The Outlander writers definitely have their work cut out for them every season, trying to condense Diana Gabaldon's weighty books into 13 episodes (the first season has 16, but every season since has been a baker's dozen). It is no small feat, as the first four books in the series average nearly 800 pages apiece. Obviously, some things from the books have to be omitted entirely, and some things have to be condensed.
In season three's latest episode, titled "First Wife," Jamie, Claire, and young Ian return to Lallybroch, which seems to go by in the blink of an eye. The book section that corresponds to this episode is much longer, but condensing it really does the show a service.
In the book, as on the show, Claire receives a fairly warm welcome at Lallybroch from brother-in-law Ian but a pretty frosty reception from sister-in-law Jenny. But the book really takes its time to establish that there's something going on with Jamie and his family that she doesn't know about and that there are some fences Claire needs to mend with Jenny before her sister-in-law will accept her with open arms.
Eventually, a furious Laoghaire, Jamie's wife, shows up (which is Jenny's doing, as on the show) screeching to high heaven about the "Sassenach witch." It blindsides Claire so completely that she tries to leave, has a screaming fight with Jamie that ends in them having rage sex with each other, and then finally does leave the next morning, having found out Jenny is the one who told Laoghaire (through her daughter, Janet).
Jenny doesn't object at all to Claire's leaving, by the way. She simply lets Claire ride off into the countryside.
Later in the books, young Ian fetches Claire to return to Lallybroch because Laoghaire has shot Jamie and he's in critical condition. Claire comes back and uses some of the penicillin tablets she brought with her from the 20th century to cure Jamie's infection. On the show, Claire never leaves Lallybroch and is there to witness Laoghaire shooting Jamie, which the show makes clear is an accident. The book doesn't really say whether it's an accident or not. Some fans on Gabaldon's forums have said the author confirmed Laoghaire shooting Jamie is an accident, though we can't find that actual quote from Gabaldon. Either way, this all happens in a much smaller time frame than in the book.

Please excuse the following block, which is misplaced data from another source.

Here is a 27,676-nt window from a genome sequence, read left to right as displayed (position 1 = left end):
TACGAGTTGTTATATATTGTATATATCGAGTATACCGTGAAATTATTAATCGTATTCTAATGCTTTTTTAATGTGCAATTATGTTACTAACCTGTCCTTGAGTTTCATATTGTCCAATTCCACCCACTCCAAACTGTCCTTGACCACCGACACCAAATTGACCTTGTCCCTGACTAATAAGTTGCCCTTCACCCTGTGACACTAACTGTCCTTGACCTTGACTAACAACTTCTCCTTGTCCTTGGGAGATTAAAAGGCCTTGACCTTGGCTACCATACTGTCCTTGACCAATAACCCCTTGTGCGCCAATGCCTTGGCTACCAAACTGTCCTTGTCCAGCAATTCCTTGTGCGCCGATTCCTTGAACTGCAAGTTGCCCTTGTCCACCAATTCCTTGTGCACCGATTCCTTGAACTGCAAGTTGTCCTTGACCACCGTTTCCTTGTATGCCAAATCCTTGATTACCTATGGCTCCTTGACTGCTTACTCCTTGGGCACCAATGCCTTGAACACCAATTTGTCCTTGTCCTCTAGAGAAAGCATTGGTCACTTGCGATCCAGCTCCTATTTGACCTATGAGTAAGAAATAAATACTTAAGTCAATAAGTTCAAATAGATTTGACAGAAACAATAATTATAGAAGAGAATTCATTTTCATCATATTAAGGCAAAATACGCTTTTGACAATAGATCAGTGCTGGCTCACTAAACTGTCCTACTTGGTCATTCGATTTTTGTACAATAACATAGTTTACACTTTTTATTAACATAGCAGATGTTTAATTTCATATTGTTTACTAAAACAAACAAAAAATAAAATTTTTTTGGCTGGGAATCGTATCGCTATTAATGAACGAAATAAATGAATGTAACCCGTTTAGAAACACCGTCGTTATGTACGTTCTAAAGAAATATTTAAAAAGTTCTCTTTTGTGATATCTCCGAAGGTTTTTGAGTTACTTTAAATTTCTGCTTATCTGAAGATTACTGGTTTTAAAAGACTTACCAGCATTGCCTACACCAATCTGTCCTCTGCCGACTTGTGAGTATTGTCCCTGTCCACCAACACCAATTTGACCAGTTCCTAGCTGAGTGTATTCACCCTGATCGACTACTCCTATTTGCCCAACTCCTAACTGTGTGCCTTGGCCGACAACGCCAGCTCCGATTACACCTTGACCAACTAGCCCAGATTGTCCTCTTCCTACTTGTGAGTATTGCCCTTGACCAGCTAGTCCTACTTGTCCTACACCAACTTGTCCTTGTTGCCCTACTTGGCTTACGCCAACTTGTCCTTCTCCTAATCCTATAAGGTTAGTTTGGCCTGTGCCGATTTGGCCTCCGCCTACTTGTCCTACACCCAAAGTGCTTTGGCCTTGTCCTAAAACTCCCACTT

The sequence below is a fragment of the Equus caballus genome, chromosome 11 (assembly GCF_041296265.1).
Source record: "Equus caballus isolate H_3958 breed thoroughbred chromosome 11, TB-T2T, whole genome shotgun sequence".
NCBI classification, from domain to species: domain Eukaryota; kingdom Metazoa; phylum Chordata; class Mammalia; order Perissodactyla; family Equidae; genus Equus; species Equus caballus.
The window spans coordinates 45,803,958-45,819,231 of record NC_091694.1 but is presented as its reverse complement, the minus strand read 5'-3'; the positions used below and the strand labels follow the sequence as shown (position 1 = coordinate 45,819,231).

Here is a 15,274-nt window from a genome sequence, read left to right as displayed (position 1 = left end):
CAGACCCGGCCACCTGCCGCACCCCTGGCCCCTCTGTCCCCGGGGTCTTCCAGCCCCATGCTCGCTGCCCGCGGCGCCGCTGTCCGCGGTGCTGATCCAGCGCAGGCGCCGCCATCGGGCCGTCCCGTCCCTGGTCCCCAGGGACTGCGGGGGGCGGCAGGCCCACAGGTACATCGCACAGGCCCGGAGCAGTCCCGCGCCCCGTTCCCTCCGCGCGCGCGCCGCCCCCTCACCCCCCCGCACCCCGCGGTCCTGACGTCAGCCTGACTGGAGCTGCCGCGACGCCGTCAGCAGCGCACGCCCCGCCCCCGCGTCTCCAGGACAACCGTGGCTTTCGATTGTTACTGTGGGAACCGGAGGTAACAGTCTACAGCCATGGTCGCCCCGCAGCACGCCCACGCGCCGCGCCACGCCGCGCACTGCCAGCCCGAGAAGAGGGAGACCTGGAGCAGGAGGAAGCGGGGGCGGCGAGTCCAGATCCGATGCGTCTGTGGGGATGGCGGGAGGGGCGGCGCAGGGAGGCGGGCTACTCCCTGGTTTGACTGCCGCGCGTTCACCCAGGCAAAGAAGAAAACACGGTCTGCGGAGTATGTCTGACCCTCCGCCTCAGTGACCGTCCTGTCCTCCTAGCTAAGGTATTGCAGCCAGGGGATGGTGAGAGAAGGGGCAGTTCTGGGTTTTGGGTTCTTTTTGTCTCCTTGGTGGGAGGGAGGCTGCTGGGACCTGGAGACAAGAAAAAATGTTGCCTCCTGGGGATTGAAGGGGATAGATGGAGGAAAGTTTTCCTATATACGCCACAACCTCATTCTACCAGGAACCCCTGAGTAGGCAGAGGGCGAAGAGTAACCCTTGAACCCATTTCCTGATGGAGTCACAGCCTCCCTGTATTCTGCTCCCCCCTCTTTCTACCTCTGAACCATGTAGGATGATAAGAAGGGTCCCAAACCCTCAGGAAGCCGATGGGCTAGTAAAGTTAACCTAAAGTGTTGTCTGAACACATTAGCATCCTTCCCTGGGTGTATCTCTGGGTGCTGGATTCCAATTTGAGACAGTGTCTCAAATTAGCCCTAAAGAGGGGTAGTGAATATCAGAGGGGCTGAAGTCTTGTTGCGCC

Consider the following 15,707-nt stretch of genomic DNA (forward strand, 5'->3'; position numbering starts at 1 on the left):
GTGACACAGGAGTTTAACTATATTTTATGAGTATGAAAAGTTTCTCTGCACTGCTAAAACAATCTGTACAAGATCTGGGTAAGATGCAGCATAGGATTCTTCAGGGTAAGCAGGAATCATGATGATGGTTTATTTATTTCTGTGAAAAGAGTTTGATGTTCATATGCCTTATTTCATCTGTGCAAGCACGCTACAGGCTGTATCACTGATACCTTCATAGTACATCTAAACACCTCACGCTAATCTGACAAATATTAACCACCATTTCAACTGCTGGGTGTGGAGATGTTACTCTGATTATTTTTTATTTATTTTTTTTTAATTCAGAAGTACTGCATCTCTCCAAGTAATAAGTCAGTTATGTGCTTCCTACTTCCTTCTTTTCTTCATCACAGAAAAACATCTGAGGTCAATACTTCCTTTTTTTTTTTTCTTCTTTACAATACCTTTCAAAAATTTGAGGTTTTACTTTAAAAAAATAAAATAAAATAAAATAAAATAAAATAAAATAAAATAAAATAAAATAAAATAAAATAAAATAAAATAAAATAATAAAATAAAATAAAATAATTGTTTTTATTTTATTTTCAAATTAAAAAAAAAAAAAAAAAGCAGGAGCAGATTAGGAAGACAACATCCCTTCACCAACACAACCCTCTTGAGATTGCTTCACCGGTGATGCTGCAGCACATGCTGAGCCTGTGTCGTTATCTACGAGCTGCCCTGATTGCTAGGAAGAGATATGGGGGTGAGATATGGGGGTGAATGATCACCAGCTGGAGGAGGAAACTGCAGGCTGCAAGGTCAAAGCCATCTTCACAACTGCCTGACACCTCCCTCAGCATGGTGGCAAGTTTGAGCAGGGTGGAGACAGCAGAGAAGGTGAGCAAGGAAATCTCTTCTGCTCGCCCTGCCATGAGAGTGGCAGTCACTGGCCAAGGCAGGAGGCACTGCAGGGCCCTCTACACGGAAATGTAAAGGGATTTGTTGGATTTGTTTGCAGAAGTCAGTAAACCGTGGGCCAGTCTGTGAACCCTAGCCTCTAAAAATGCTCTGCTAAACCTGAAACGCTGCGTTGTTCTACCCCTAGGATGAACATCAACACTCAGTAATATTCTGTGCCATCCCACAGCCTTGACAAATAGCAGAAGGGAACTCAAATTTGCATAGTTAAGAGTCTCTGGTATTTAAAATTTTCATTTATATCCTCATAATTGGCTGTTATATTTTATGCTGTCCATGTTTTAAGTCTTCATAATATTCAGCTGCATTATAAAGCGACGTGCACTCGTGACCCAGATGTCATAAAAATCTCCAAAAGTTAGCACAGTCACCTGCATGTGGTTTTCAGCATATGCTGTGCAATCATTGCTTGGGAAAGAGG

In both the book and the show, Claire and Jamie eventually reconcile — it's hard not to work things out when one of you is dying from a gunshot wound — and then Ned Gowan shows up to handle Jamie's divorce from Laoghaire and her settlement. Laoghaire ends up asking for a lot of money, so Jamie, Jenny, and Ian decide to take another jewel from the treasure (the one Duncan Kerr speaks of earlier this season when Jamie is at Ardsmuir Prison).
In the book, it turns out Ian and his family have periodically taken a couple pieces of the treasure when they needed the money, so both wee Ian's older brothers, James and Michael, have taken turns making the swim to the island where the treasure is kept (because their father Ian can't make the swim with his wooden leg). It's a bit of a rite of passage in the Murray family, so Jamie asks if young Ian can accompany him on this treasure trip. Jenny initially balks at the idea but eventually concedes, as on the show, that "it's best [they] give him his freedom while he still thinks it's [theirs] to give."
That's when they head for the cliffs in the northwest part of Scotland and young Ian is kidnapped by a mysterious ship. The show manages to condense all of this into one episode, turning it into a sort of brief respite in between the action of Edinburgh and the action of Ian's kidnapping. In Voyager, this sequence takes over 100 pages and several chapters, spending a lot of time on the Laoghaire confrontation and resolution. It really slows the book down after being so action-heavy until that point.
We much prefer this condensed version, because now the season is launching the next great adventure: the hunt for Ian.